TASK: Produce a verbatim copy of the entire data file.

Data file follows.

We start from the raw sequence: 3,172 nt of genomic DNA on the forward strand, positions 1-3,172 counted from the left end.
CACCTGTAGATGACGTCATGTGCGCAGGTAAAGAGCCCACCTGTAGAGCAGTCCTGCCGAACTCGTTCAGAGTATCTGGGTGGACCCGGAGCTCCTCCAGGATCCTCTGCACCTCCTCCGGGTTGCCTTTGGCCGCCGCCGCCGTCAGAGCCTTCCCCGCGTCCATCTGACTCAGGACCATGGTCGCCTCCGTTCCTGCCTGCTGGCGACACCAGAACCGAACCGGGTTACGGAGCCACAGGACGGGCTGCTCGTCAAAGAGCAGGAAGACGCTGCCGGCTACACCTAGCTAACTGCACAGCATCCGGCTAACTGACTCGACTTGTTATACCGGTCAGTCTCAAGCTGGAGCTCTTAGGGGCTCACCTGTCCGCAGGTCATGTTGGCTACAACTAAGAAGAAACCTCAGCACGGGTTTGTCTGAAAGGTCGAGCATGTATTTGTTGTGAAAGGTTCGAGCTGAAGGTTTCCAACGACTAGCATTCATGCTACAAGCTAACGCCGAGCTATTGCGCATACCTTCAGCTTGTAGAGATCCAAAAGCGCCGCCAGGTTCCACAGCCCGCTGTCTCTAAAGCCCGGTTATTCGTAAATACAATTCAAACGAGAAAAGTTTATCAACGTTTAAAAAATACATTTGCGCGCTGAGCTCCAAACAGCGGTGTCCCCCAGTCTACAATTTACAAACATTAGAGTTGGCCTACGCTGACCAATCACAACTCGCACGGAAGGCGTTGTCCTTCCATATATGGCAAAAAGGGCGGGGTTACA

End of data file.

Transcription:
We start from the raw sequence: 3,172 nt of genomic DNA on the forward strand, positions 1-3,172 counted from the left end.
CACCTGTAGATGACGTCATGTGCGCAGGTAAAGAGCCCACCTGTAGAGCAGTCCTGCCGAACTCGTTCAGAGTATCTGGGTGGACCCGGAGCTCCTCCAGGATCCTCTGCACCTCCTCCGGGTTGCCTTTGGCCGCCGCCGCCGTCAGAGCCTTCCCCGCGTCCATCTGACTCAGGACCATGGTCGCCTCCGTTCCTGCCTGCTGGCGACACCAGAACCGAACCGGGTTACGGAGCCACAGGACGGGCTGCTCGTCAAAGAGCAGGAAGACGCTGCCGGCTACACCTAGCTAACTGCACAGCATCCGGCTAACTGACTCGACTTGTTATACCGGTCAGTCTCAAGCTGGAGCTCTTAGGGGCTCACCTGTCCGCAGGTCATGTTGGCTACAACTAAGAAGAAACCTCAGCACGGGTTTGTCTGAAAGGTCGAGCATGTATTTGTTGTGAAAGGTTCGAGCTGAAGGTTTCCAACGACTAGCATTCATGCTACAAGCTAACGCCGAGCTATTGCGCATACCTTCAGCTTGTAGAGATCCAAAAGCGCCGCCAGGTTCCACAGCCCGCTGTCTCTAAAGCCCGGTTATTCGTAAATACAATTCAAACGAGAAAAGTTTATCAACGTTTAAAAAATACATTTGCGCGCTGAGCTCCAAACAGCGGTGTCCCCCAGTCTACAATTTACAAACATTAGAGTTGGCCTACGCTGACCAATCACAACTCGCACGGAAGGCGTTGTCCTTCCATATATGGCAAAAAGGGCGGGGTTACA